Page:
Understanding the Basics of HIIT
If you’ve done much reading about health and fitness, you’ve likely heard about High Intensity Interval Training, commonly referred to as HIIT. It would be easy to dismiss this type of exercise as a trending fad that will disappear in time. However, it is far more than a trend—it’s the best way to maximize your fitness results and minimize your time commitment. With the hectic schedules most people have, this is becoming more important than ever. So what is HITT training read on to find out more.
What is HIIT training?
The best way to explain HIIT is short bursts of high energy activity, followed by a period of rest or low intensity activity. This less intense period allows the body to recover briefly from exerting all of its energy during the high intensity intervals of the workout. Here is an example of a HIIT workout:
• Warm up of 5-10 minutes of light cardio such as jumping jacks, jogging, or even fast paced walking
• 45 seconds of a single arm exercise using hand weights
• 15 seconds of rest
• 45 seconds of a second type of arm exercise using hand weights
• 15 seconds of rest
• 60 seconds of cardio such as jumping jacks
• Repeat 4-6 times and follow with a cool down
One of the best things about HIIT is that it can be converted into virtually any type of fitness routine. It is commonly used by runners wanting to increase their speed and endurance. Running timed sprints as fast as possible with only a short period of rest between helps condition the runners’ body to have powerful bursts of movement and quick recovery times, increasing cardio endurance and strengthening muscle endurance as well. Biking, boot camp workouts, body weight workouts, biking outdoors or spinning classes, and even swimming workouts can be completed using a HIIT interval format. No matter what activity you choose, completing your fitness routine in max effort intervals will help you learn what your body is truly capable of and boost your confidence in your abilities. It’s much easier to tackle a difficult task for 30-60 seconds at a time than 30-60 minutes at a time!
HIIT vs Long, Steady Workouts
Workouts of any variety are an excellent way to increase the number of calories you burn, but not all workouts offer the same types of benefits. When it comes to on-going benefits, HIIT stands out among all types of workouts for one reason—the ability to burn more calories after the workout is completed than any other type of workout.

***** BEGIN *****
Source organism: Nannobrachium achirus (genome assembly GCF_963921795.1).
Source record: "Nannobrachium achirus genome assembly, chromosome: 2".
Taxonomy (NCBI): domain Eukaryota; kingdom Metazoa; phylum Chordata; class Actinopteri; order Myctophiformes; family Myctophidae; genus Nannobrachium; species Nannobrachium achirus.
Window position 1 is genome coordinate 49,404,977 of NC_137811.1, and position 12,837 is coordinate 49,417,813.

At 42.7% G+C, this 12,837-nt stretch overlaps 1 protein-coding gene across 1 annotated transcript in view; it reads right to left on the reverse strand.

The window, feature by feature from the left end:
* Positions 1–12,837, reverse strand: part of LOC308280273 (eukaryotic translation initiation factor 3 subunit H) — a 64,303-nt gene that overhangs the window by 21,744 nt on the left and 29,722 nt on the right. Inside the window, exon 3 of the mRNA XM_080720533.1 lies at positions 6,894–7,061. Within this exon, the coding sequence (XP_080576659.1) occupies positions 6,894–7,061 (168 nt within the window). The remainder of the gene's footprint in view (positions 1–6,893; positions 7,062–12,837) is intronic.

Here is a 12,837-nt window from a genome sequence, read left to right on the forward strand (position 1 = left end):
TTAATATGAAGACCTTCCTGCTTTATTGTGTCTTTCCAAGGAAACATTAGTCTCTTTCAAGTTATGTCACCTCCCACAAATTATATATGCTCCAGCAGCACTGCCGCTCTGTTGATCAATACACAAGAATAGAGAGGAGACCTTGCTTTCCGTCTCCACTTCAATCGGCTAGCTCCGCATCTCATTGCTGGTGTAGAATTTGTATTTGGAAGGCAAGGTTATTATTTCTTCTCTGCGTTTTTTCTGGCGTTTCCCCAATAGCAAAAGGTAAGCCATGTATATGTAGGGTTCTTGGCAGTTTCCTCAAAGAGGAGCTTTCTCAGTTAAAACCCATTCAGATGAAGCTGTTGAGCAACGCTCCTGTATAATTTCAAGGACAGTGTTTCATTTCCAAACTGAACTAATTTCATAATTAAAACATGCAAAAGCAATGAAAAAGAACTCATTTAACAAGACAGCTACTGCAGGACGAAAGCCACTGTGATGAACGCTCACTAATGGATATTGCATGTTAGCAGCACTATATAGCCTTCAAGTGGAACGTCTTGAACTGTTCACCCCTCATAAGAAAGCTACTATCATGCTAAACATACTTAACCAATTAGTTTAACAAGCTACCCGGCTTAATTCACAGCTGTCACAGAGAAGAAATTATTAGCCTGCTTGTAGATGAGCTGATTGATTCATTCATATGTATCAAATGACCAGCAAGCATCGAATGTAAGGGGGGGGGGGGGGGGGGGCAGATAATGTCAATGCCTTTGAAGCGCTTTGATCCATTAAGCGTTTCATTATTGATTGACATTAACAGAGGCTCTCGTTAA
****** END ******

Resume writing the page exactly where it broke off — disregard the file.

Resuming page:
Because this type of training requires max, or near max, effort for short bursts over and over again, your metabolism kicks into high gear and continues to function at full speed for hours after the workout is completed. There’s no need to train for an extended period of time trying to reach and stay in your ‘fat burning zone.’
As little as 15 minutes of HIIT can help boost your endurance and the calories you burn at rest for several hours after you complete the workout. For most purposes such as weight loss and general fitness, workouts of high intensity intervals should only last between 15 and 60 minutes. Extending the workout to a longer time frame by increasing resting times can hinder the results. Similarly, repeating too many intense intervals without allowing your body to recover properly can reduce the benefits also because your body becomes extremely depleted.
If you’re completing short HIIT workouts of 15-30 minutes, completing them up to five times a week is typically safe and effective. If your workouts extend closer to 60 minutes in length, it’s a good idea to rest a day in between workouts. That doesn’t mean you have to take every other day off, just give the muscles you chose to work out a break. If you do a sprinting workout on Monday, follow it with a day of weights on Tuesday, focusing on your arms and giving your legs time to recover. It is the recovery day that will be producing results and changes in your muscles as they rebuild, especially if you are just starting the fitness routine.
Slow and steady workouts are great if you’re training for endurance sports such as long distance running and certainly do have their place in a well-rounded fitness regimen, but they don’t condition your body to perform at its peak ability.
If you want to get the best workout without having to plan your life around your fitness schedule, HIIT is usually the best option, whether your goal is to burn body fat and lose weight or improve your strength and endurance. Even if you’re not convinced HIIT is a good option for you, you should give it a try—after just a week or two, you’re certain to change your mind when you realize how great the results are!
To you good health Louise from Fresh Start
I hope you have enjoyed my blog on HITT training. Here at Fresh Start we love this type of exericse and weave it into each fitness boot camp day. When I teach my kettle bell class I have minute periods of HITT where we take our heart rates to the maximum. I say ‘come on guys let’s push our heart rates through the roof’. Richard my husband takes a class called The Extreme Fat Burn Class and he incorporates HITT into this class too! Our morning power walks all have hills in them to to elevate our heart rates and get us breathing hard which is a great start to the day. Our Muay Thai sessions are taken by authentic Muay Thai trainers and they push our guests to the max and every part of your body is working super hard. I also teach ‘Insanity’ which is a pre-choreographed HITT style class. Here at Fresh Start we take our programme very seriously and want our guests to get the very best results and our goals are your goals! If you want to find see what our guests are saying here is a link to our Trip Adviser page.